Hiroaki Tsutsumi is no stranger to hard work. A resident composer at Tokyo-based music production and music management studio Miracle Bus, he has worked on the soundtracks of over 30 different anime series, films and video games, including the wildly popular Jujutsu Kaisen Season 1, Tokyo Revengers and the original video animation of hit-show Alice in Borderland. Yet, despite his obvious prolificity and success, there’s an ease to the composer. His warmth and openness elicit a quick familiarity when speaking to him.

Roots in Rock

During his teenage years, Tsutsumi recalls the rampant popularity of guitar-led music, particularly among his friends at his junior high school baseball club. Japanese rock bands such as Glay (stylized in all caps), Luna Sea and X Japan were all the rage, and it was as a result of his interest in this kind of music that Tsutsumi first uncovered not only his natural capacity as a guitarist, but moreover his desire to become a musician. You can still hear echoes of this musical era in his work today. There’s an audible sonic overlap between his own compositions and this style of 1980s Japanese rock, a fact that Tsutsumi himself acknowledges. “That style of music is certainly ingrained in me,” he laughs.

After first picking up a guitar at age 14, Tsutsumi went on to win a guitar competition sponsored by Guitar Magazine only three years later. It was this acknowledgment of his talent that gave him the confidence to study music full-time at the Kunitachi College of Music. During his time at university, he was encouraged to begin composing by friend and future collaborator Masaru Yokohama. It was a decision that set him on his path today. Tsutsumi speaks fondly of their working relationship, describing Yokoyama’s ability to introduce “something new in every song,” as something he particularly admires in his friend, as well as Yokoyama’s relentless motivation. Together, the pair have worked on a number of successful projects, including Hyperdimension Neptunia: The Animation (2013) and Seven Mortal Sins (2017).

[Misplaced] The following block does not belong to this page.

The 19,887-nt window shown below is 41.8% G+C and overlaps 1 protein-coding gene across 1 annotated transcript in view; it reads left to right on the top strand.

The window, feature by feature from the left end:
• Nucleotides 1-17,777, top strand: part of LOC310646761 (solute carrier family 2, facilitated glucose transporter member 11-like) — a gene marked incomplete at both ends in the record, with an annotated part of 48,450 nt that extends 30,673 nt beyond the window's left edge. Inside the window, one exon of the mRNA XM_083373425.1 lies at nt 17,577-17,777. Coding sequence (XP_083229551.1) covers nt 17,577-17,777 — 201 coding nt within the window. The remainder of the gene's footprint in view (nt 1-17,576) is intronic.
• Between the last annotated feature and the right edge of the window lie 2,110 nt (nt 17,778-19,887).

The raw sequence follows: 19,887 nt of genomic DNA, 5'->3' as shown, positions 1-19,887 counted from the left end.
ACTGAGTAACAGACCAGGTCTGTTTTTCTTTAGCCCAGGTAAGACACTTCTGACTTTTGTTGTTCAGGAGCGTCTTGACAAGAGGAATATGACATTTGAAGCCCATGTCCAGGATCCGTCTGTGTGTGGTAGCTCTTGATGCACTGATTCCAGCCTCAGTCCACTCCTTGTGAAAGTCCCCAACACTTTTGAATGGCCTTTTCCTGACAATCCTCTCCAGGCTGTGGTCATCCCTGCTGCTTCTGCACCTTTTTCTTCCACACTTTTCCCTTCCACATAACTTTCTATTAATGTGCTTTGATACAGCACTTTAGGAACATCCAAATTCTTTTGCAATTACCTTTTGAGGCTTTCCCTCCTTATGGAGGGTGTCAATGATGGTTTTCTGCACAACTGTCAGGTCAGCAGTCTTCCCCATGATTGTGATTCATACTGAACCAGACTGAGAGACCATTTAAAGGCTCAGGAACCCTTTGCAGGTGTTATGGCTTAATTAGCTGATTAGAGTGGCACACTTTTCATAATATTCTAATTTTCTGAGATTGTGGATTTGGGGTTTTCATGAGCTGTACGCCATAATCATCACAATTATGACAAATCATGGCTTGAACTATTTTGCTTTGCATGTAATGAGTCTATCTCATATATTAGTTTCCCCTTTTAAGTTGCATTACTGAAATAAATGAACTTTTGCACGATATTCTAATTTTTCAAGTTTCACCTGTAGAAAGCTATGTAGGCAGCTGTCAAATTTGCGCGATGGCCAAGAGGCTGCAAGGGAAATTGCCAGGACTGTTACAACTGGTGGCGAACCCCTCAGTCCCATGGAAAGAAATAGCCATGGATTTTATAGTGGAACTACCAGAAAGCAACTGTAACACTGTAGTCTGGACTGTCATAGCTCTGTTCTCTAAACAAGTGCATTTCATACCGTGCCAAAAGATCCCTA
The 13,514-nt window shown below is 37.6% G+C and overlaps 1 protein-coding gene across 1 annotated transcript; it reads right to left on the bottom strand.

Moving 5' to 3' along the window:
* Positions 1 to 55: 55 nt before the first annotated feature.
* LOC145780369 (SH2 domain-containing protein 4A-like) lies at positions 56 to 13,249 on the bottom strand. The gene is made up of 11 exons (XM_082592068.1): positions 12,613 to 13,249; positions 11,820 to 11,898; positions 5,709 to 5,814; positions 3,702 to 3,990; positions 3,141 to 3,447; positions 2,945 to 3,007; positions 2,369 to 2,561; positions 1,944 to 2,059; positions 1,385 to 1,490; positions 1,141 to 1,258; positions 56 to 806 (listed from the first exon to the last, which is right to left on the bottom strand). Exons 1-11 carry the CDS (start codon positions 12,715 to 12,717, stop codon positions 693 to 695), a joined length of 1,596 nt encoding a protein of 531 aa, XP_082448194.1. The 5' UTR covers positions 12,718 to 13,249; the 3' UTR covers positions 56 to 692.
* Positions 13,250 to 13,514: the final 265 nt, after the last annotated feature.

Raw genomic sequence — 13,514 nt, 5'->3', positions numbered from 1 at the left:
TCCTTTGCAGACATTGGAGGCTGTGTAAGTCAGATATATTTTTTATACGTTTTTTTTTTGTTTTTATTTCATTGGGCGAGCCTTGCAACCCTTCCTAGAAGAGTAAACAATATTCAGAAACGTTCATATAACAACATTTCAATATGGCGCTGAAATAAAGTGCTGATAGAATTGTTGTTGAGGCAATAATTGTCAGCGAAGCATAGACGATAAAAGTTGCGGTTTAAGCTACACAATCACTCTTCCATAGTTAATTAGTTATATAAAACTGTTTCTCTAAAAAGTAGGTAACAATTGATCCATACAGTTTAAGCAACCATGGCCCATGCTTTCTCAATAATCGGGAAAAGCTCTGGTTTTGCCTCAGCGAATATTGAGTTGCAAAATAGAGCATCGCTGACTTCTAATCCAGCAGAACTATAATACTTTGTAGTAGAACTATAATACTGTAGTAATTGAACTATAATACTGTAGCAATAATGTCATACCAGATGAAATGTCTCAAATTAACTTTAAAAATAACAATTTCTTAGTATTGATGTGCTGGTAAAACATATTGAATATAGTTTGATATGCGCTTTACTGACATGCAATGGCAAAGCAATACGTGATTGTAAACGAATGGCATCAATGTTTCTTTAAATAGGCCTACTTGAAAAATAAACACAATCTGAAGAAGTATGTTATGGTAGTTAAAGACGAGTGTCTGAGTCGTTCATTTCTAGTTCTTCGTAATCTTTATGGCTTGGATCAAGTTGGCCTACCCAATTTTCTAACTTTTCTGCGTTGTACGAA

Not Just a Guitarist

Tsutsumi started his career as a guitarist, and confesses that his guitar collection, which has been growing since his junior high days, is now up to 30.

“Recently, though, I’ve been getting more and more interested in classical music,” he says. Although he’s never had the opportunity to study classical music formally, about which he admits a slight personal complex, Tsutsumi articulates his recent joy in delving more concertedly into the classical world. When I ask him what composers and styles he’s found particularly inspiring, he mentions Ravel’s piano compositions, Bach’s writing for the organ, and other orchestral pieces. “When I find a piece of music I like,” he explains, “I like to create orchestral samples that I can incorporate into my own work.”

An expansion and interest beyond guitar-based compositions is evidenced throughout Tsutsumi’s body of work. In the Tokyo Revengers soundtrack, for instance, “Hinata’s Theme” is written primarily for violin and piano. It’s a lilting melody that adeptly reflects its eponymous subject. Tsutsumi speaks about his experience composing for other instruments, explaining how this was very much something he learned “on the job.”

“You have to get to grips with how different instruments are tuned, and the ways in which phrasing differs according to the instrument,” he says, describing this as being “a steep, but rewarding, learning curve.”